Irony. It’s when Christopher Jullien spends much of his time using his height advantage to try to score headers game after game after game this season, only to hit the back of the net Sunday with a flick of his right foot for the only goal in the game. And it was a beauty. What adds to it is the wailing and gnashing of teeth by The Rangers complaining that he was offside through their tears. He wasn’t. You see, cheating only works one way, The Rangers way, and this, my friends, is a perfect example of karma.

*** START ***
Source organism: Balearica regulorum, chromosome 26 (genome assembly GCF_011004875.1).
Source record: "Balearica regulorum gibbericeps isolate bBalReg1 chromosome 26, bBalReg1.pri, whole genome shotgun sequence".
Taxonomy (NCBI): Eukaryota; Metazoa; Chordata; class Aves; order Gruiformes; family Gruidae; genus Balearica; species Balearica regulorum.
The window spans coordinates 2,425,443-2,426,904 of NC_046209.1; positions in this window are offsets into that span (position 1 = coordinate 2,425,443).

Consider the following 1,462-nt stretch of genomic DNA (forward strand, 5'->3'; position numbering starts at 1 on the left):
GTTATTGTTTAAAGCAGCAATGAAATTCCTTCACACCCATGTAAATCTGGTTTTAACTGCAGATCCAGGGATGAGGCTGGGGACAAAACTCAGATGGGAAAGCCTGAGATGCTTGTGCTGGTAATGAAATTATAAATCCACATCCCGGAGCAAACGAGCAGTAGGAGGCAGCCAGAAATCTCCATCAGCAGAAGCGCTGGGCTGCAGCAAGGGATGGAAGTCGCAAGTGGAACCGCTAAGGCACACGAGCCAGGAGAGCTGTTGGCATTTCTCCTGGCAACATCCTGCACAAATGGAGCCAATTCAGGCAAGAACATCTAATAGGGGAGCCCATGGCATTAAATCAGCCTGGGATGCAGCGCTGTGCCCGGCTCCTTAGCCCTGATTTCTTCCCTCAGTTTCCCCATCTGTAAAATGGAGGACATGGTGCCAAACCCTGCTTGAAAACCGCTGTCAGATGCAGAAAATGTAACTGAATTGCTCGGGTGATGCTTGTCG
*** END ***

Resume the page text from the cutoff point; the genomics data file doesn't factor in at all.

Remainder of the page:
3. Morelos so wants to be Edouard

First thing first: A shout-out to Jeremie Frimpong, who was one of the bright spots for Celtic for the better part of 60 minutes or so, until the referee had nothing better to do than red-card him. In fact, there’s one video of Jeremie mixing it up with Alfredo Morelos, and the lad is not backing down. Pure Celtic, that Jeremie.

But wait, look at that video again. What’s that on Morelos’ hand? Does he have his hand taped up like . . . hmm, which other striker in Scotland has a hand injury and has his hand taped up? Poor Alfredo, so far from God and so close to Celtic, against whom he has yet to score, even when the referees try to help.

4. Some quick math

A quick one for our friends who are mathematically inclined:

10 Celts > 11 Rangers

Class dismissed.

5. Meanwhile, in the Lustig household …